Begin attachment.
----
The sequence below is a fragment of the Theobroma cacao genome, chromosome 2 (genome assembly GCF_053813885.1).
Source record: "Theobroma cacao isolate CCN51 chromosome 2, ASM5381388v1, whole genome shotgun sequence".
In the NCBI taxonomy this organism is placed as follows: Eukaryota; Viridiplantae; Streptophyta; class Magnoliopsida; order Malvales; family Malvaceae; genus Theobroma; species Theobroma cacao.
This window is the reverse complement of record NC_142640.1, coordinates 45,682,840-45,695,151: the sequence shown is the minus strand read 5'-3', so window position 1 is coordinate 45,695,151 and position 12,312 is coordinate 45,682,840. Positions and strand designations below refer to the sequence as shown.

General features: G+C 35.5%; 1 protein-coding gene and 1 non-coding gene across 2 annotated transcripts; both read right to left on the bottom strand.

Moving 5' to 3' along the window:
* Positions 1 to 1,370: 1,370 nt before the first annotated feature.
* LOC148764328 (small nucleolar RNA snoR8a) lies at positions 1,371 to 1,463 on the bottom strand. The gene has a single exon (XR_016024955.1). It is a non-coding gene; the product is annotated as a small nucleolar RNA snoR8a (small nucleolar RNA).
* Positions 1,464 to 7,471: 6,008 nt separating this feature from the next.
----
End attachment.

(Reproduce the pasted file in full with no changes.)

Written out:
The sequence below is a fragment of the Theobroma cacao genome, chromosome 2 (genome assembly GCF_053813885.1).
Source record: "Theobroma cacao isolate CCN51 chromosome 2, ASM5381388v1, whole genome shotgun sequence".
In the NCBI taxonomy this organism is placed as follows: Eukaryota; Viridiplantae; Streptophyta; class Magnoliopsida; order Malvales; family Malvaceae; genus Theobroma; species Theobroma cacao.
This window is the reverse complement of record NC_142640.1, coordinates 45,682,840-45,695,151: the sequence shown is the minus strand read 5'-3', so window position 1 is coordinate 45,695,151 and position 12,312 is coordinate 45,682,840. Positions and strand designations below refer to the sequence as shown.

General features: G+C 35.5%; 1 protein-coding gene and 1 non-coding gene across 2 annotated transcripts; both read right to left on the bottom strand.

Moving 5' to 3' along the window:
* Positions 1 to 1,370: 1,370 nt before the first annotated feature.
* LOC148764328 (small nucleolar RNA snoR8a) lies at positions 1,371 to 1,463 on the bottom strand. The gene has a single exon (XR_016024955.1). It is a non-coding gene; the product is annotated as a small nucleolar RNA snoR8a (small nucleolar RNA).
* Positions 1,464 to 7,471: 6,008 nt separating this feature from the next.